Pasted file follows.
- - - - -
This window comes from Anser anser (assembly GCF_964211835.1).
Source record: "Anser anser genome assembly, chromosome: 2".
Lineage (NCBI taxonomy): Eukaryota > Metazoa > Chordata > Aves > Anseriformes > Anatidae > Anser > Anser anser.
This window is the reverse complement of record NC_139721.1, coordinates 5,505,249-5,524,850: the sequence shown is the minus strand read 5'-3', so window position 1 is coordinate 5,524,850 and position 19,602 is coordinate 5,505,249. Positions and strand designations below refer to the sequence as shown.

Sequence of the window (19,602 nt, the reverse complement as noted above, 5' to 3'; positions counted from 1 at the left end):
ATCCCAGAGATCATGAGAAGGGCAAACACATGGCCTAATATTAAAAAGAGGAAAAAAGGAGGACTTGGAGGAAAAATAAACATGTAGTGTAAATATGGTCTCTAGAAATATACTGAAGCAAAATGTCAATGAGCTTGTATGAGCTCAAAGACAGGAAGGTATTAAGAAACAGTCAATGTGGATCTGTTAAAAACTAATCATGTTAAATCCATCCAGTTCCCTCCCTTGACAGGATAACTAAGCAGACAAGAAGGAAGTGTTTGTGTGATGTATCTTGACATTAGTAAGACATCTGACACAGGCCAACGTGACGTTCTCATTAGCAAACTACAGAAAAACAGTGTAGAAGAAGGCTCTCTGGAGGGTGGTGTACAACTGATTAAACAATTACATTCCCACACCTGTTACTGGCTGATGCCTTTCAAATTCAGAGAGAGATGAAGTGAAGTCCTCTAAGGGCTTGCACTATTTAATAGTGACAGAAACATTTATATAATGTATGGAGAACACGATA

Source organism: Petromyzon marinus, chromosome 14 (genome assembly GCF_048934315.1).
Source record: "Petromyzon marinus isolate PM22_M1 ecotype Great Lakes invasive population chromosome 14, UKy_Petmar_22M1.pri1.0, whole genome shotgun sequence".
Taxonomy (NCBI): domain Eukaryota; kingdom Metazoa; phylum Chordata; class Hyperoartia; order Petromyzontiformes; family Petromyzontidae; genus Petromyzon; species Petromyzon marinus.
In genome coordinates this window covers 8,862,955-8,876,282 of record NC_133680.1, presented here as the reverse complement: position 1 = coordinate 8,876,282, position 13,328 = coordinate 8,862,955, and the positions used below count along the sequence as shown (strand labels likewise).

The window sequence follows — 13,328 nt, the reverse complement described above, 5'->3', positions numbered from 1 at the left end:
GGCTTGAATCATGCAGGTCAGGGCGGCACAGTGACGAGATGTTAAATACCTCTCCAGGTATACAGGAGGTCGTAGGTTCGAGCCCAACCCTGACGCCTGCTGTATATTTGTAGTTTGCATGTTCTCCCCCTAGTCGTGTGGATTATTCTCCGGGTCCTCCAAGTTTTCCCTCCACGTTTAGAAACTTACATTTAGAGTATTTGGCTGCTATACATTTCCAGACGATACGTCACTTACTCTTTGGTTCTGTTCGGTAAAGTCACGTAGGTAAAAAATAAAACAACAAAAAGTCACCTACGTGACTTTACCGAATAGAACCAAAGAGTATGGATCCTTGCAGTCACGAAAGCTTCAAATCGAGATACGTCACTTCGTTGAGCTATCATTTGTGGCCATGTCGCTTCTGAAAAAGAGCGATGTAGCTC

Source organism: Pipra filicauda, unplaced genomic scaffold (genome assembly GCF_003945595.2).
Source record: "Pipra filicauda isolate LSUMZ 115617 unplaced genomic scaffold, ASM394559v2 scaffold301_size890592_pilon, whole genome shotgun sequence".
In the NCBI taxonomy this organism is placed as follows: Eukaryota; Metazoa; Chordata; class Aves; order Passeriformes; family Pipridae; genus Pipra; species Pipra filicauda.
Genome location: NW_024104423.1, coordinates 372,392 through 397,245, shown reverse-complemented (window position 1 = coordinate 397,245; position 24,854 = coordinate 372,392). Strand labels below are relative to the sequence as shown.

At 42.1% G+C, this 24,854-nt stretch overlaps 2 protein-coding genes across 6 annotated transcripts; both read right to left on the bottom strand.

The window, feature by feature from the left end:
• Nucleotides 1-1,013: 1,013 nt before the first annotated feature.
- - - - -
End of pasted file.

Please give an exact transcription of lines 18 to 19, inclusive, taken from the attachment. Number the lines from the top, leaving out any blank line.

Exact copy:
The window, feature by feature from the left end:
• Nucleotides 1-1,013: 1,013 nt before the first annotated feature.